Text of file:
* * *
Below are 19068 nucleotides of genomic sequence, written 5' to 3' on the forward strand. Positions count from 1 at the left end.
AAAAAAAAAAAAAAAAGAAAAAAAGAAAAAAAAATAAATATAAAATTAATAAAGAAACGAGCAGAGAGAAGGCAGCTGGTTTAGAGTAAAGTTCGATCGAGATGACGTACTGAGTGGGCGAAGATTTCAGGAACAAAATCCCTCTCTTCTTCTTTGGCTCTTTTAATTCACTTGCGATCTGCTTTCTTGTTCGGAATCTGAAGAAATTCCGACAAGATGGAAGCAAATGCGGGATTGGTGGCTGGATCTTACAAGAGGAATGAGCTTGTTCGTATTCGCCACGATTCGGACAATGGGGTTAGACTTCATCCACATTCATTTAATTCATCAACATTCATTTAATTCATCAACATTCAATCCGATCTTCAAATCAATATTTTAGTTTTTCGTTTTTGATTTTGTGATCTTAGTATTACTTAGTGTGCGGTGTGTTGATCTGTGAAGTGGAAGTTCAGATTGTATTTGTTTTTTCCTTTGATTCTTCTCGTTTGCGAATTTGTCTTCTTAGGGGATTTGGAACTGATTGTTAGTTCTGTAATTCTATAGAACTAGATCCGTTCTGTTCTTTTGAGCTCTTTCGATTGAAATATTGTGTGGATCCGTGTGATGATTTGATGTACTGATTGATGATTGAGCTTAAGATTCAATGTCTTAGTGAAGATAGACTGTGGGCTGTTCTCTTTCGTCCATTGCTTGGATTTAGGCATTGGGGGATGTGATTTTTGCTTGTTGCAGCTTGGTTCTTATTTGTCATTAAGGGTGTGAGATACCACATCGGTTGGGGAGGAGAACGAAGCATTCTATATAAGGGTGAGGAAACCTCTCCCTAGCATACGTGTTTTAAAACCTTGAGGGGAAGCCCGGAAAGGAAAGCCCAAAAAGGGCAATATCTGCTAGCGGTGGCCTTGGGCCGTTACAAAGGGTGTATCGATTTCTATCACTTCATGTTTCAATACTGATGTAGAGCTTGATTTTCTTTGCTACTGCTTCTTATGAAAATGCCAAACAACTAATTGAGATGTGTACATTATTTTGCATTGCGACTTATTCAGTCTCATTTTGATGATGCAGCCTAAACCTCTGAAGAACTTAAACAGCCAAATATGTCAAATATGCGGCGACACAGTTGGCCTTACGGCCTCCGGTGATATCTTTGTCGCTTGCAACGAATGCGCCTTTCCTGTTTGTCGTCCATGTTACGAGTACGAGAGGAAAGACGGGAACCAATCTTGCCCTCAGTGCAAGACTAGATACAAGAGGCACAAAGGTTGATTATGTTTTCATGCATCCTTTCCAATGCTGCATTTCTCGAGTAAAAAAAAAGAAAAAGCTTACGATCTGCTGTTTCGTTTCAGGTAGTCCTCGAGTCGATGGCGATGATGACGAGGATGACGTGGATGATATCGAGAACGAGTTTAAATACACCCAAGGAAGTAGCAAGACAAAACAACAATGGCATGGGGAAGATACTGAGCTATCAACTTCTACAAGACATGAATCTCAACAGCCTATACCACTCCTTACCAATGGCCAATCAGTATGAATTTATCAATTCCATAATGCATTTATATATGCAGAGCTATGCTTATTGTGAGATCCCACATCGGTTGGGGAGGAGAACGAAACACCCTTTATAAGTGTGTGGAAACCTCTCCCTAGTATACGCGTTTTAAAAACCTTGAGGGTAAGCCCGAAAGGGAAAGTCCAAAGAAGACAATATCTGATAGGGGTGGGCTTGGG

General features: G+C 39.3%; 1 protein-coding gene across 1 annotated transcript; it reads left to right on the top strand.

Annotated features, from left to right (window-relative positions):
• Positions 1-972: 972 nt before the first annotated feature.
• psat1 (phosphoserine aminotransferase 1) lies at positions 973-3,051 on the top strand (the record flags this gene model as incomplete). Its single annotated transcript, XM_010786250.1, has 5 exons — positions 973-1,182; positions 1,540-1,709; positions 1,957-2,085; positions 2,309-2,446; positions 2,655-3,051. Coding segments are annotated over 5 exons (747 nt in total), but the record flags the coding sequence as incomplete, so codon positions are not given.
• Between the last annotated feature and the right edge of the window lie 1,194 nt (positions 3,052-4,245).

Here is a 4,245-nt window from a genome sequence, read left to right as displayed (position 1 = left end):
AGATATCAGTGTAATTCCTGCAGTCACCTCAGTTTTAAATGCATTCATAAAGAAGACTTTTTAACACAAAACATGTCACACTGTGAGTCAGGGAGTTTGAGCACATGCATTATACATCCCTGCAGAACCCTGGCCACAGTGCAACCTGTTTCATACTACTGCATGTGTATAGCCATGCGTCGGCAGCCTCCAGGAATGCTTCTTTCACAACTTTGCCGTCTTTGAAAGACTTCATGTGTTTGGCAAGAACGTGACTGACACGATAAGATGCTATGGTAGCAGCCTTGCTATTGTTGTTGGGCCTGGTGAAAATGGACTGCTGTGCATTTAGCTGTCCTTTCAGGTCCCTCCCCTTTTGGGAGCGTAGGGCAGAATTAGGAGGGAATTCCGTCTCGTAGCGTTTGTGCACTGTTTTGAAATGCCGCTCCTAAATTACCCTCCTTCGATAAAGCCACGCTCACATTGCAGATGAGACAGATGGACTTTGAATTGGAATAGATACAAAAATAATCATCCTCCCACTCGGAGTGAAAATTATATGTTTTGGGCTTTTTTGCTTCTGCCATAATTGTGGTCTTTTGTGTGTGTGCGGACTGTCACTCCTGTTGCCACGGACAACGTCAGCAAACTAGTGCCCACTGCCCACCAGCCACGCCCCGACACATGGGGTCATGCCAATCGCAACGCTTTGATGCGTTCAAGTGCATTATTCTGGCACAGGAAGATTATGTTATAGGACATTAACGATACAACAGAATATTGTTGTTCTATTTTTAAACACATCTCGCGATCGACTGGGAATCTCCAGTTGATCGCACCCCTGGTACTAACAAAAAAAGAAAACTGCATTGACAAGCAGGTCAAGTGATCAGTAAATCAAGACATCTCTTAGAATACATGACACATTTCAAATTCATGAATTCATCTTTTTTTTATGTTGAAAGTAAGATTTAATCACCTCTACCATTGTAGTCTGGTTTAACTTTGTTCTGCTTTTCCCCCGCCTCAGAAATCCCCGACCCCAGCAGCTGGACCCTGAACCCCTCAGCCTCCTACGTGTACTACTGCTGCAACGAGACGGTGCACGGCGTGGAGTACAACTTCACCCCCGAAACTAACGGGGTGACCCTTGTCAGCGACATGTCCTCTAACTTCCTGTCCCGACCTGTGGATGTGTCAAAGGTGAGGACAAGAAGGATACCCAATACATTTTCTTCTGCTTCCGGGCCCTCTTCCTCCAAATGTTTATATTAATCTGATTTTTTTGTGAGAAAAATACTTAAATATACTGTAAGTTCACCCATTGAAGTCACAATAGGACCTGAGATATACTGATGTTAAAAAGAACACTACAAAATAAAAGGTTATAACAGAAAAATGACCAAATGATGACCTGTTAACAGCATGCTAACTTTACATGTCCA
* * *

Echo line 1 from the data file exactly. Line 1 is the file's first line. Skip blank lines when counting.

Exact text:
Below are 19068 nucleotides of genomic sequence, written 5' to 3' on the forward strand. Positions count from 1 at the left end.